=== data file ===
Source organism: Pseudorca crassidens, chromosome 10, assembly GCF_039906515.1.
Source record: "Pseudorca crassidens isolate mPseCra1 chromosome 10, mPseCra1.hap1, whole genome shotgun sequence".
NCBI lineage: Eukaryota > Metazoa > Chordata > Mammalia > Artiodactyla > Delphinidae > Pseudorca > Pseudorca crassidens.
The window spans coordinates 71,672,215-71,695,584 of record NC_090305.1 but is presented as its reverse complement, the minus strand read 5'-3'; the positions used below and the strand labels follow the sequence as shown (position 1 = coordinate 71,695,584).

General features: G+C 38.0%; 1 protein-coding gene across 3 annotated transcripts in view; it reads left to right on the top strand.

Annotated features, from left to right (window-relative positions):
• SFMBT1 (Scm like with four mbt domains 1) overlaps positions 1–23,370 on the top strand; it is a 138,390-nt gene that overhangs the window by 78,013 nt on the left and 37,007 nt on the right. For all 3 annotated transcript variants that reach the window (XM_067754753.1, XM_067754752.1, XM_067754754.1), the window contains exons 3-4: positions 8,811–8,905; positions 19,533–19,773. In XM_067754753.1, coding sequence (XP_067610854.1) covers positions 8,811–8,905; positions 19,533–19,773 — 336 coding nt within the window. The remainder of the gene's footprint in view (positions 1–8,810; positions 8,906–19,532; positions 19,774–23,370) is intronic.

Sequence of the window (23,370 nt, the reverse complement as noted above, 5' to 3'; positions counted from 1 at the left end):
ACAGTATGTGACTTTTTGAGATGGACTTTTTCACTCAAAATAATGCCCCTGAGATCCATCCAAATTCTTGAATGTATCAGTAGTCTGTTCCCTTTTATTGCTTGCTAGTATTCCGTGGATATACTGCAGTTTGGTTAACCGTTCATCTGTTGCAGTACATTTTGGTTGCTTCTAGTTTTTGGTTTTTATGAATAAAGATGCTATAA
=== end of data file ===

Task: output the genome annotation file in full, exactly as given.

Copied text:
Source organism: Pseudorca crassidens, chromosome 10, assembly GCF_039906515.1.
Source record: "Pseudorca crassidens isolate mPseCra1 chromosome 10, mPseCra1.hap1, whole genome shotgun sequence".
NCBI lineage: Eukaryota > Metazoa > Chordata > Mammalia > Artiodactyla > Delphinidae > Pseudorca > Pseudorca crassidens.
The window spans coordinates 71,672,215-71,695,584 of record NC_090305.1 but is presented as its reverse complement, the minus strand read 5'-3'; the positions used below and the strand labels follow the sequence as shown (position 1 = coordinate 71,695,584).

General features: G+C 38.0%; 1 protein-coding gene across 3 annotated transcripts in view; it reads left to right on the top strand.

Annotated features, from left to right (window-relative positions):
• SFMBT1 (Scm like with four mbt domains 1) overlaps positions 1–23,370 on the top strand; it is a 138,390-nt gene that overhangs the window by 78,013 nt on the left and 37,007 nt on the right. For all 3 annotated transcript variants that reach the window (XM_067754753.1, XM_067754752.1, XM_067754754.1), the window contains exons 3-4: positions 8,811–8,905; positions 19,533–19,773. In XM_067754753.1, coding sequence (XP_067610854.1) covers positions 8,811–8,905; positions 19,533–19,773 — 336 coding nt within the window. The remainder of the gene's footprint in view (positions 1–8,810; positions 8,906–19,532; positions 19,774–23,370) is intronic.

Sequence of the window (23,370 nt, the reverse complement as noted above, 5' to 3'; positions counted from 1 at the left end):
ACAGTATGTGACTTTTTGAGATGGACTTTTTCACTCAAAATAATGCCCCTGAGATCCATCCAAATTCTTGAATGTATCAGTAGTCTGTTCCCTTTTATTGCTTGCTAGTATTCCGTGGATATACTGCAGTTTGGTTAACCGTTCATCTGTTGCAGTACATTTTGGTTGCTTCTAGTTTTTGGTTTTTATGAATAAAGATGCTATAA